TEHRAN, Young Journalists Club(YJC)_The vigil was held outside the Saudi consulate in Istanbul on Wednesday, a full year after 59-year-old Khashoggi, a former advocate of the Saudi royal court who later became a critic of bin Salman, was killed after being lured into the diplomatic mission on October 2, 2018.
In the beginning of the protest event, Cengiz unveiled a stone memorial to her murdered fiancé directly in front of the Saudi consulate, bearing the Turkish inscription of his name.
“After the worst year of my life, I stand here broken but proud. I still seek justice. I want to know what happened to his body. I want his friends to be released from jail. I want those in power to be held accountable for their actions,” she said, addressing an audience of dozens heavily guarded by Turkish police and military personnel.
The vigil began just after 1:14 p.m. local time (1014 GMT), the time that the Washington Post columnist entered the consulate on the same day last year to collect documents required for him to marry Cengiz, who was waiting for him outside. He never came out, and Saudi Arabia has not produced his body.
The attendees, mostly human rights and media freedom activists, called for a United Nations-led investigation into the murder and action to ensure that the perpetrators of the murder did not go unpunished.
Riyadh initially claimed Khashoggi left the consulate on that day, but it later said that he had been killed. It alleged, though, that he had been killed by a “rogue” group.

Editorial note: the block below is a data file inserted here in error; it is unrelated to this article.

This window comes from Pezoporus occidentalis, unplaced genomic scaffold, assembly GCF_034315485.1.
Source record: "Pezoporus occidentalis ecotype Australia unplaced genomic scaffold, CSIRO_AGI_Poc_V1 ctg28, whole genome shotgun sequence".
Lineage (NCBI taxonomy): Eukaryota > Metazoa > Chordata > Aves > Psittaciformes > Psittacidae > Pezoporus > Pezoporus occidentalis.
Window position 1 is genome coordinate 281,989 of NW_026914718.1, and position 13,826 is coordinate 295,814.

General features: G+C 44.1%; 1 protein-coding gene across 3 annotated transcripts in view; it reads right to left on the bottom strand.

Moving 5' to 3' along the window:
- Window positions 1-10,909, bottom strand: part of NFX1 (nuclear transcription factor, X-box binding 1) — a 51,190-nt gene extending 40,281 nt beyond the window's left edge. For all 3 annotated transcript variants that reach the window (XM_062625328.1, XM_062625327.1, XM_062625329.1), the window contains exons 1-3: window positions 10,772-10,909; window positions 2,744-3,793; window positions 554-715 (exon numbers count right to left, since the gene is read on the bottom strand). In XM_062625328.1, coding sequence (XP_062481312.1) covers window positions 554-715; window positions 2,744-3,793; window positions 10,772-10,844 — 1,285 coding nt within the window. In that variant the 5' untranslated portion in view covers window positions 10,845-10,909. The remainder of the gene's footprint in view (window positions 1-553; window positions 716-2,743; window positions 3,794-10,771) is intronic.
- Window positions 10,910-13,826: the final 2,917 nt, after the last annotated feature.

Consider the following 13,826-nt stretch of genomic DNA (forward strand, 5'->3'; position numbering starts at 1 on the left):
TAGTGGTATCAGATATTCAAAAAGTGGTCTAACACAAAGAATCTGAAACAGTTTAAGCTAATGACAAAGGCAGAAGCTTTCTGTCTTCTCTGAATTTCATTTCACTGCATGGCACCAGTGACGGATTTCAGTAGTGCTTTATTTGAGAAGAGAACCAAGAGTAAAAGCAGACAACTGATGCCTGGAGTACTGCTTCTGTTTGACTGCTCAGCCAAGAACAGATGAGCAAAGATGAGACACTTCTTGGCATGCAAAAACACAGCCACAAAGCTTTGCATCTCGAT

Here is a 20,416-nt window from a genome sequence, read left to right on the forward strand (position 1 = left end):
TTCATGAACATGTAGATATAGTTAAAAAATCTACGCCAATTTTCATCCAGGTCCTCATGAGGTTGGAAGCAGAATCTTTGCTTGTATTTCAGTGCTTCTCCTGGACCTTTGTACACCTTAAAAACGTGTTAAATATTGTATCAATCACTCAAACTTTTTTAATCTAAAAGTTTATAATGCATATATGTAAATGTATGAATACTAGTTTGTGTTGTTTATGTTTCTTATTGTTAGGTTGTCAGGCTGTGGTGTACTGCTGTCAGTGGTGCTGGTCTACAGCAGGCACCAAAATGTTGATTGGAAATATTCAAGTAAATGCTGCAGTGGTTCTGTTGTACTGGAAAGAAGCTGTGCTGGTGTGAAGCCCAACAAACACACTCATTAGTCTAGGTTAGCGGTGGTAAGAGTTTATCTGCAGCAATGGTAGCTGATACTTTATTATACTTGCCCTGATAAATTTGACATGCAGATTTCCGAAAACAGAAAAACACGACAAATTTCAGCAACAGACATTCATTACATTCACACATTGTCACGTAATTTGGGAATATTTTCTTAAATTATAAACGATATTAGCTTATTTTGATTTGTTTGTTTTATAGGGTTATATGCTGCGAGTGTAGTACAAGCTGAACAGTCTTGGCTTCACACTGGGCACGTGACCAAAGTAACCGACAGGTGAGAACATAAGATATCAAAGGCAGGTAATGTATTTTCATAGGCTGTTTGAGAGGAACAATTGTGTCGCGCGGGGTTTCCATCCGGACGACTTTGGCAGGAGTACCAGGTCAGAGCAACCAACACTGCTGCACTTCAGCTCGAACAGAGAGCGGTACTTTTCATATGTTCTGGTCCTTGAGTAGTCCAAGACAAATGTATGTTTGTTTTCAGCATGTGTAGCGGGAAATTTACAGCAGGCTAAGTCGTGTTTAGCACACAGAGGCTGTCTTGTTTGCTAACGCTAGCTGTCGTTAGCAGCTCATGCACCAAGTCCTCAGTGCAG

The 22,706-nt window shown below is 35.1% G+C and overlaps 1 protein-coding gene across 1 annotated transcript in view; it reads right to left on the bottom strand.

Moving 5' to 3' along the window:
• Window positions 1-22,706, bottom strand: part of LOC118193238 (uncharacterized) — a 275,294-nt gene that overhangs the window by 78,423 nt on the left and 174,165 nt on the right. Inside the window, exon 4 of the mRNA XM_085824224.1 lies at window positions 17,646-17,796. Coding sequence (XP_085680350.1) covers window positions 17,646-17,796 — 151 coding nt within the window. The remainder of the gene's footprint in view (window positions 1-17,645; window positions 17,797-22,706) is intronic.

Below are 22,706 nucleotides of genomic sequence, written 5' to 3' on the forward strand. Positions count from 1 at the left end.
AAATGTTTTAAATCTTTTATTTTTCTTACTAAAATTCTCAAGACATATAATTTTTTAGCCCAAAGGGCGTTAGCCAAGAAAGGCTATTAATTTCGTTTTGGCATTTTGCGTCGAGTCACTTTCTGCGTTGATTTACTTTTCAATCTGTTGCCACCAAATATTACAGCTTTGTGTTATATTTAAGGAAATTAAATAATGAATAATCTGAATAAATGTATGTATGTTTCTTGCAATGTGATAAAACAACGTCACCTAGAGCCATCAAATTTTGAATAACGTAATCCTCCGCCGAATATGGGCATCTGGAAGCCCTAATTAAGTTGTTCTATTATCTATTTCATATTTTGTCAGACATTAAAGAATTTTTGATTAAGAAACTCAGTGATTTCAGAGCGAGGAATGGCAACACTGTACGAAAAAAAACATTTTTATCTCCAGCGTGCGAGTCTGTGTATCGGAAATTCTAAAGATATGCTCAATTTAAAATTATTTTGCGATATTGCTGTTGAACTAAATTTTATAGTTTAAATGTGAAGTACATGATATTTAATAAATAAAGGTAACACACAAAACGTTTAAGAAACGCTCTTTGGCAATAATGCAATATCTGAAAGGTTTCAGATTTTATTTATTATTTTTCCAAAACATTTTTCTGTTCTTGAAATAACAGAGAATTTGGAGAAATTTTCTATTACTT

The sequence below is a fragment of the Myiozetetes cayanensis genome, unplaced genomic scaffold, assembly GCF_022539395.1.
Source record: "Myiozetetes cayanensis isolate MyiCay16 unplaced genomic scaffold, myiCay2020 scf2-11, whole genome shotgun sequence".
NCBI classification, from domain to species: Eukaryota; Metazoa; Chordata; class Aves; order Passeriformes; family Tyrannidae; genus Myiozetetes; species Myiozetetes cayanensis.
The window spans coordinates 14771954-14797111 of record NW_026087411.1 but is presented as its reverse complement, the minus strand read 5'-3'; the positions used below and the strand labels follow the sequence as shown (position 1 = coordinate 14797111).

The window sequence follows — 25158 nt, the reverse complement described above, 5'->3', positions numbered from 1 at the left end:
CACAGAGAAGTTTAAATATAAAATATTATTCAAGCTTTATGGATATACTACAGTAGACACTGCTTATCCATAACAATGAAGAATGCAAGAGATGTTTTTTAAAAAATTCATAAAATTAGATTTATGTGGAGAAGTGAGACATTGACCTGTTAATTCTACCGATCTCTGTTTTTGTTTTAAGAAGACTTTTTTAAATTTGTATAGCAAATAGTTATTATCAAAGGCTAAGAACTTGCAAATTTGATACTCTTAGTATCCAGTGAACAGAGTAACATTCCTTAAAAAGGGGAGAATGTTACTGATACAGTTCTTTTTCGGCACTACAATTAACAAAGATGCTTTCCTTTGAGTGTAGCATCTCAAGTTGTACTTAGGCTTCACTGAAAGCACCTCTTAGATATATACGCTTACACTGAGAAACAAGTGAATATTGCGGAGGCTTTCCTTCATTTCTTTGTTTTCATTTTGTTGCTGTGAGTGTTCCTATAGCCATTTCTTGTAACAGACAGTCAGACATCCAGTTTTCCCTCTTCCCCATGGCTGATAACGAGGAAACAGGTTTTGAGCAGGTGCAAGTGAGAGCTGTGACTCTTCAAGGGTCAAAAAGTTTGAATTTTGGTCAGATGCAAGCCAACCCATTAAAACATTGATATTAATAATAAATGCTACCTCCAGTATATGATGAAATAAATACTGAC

UN official: Saudi Arabia should not be allowed to get away with murder
The Washington Post, for which Khashoggi was a columnist, reported in November last year that the CIA had concluded that the Saudi crown prince ordered his killing. Washington has yet refused to formally implicate Mohammed, however.
The UN Special Rapporteur on extrajudicial killings, Agnes Callamard, was also present at the vigil and said in a speech at the memorial service that the world had to insist that “no one, not even a powerful and influential state as Saudi Arabia get away with murder.”
“No one should get away with murder, no matter who they are or how high their station in life, no matter whether they raised the deadly fist or ordered the deadly blow,” she added.
In a report released earlier this year, Callamard asserted that Riyadh bore responsibility for the murder, which was described by her in the report as a “deliberate” and “premeditated execution.” She also insisted that there was “credible evidence” linking Mohammed to the murder and an attempted cover-up.
“We gather here together to hold our light high, our light is our demand for justice, and that will not be dimmed,” she said at the Wednesday memorial. “Impunity’s darkness must not win... lest we all fall under its toxic shadow.”
Bezos, who is also the founder of Amazon, tried to soothe Cengiz after he made an unannounced appearance at the memorial.
“No one should ever have to endure what you did. You need to know that you are in our hearts. We are here and you are not alone,” he told Khashoggi’s Turkish fiancée.
The Saudi government says it is trying 11 people for the killings, but the slow and secretive process of the trials has been under fire by activists and rights groups, who say they utterly lack in credibility. Furthermore, Saud al-Qahtani, Mohammed’s former top aide and one of the alleged architects of the gruesome murder, has not been charged and has vanished.
In a statement on Wednesday, Amnesty International condemned the way the trials were being held, demanding the Saudi authorities to immediately allow independent monitors into the trials.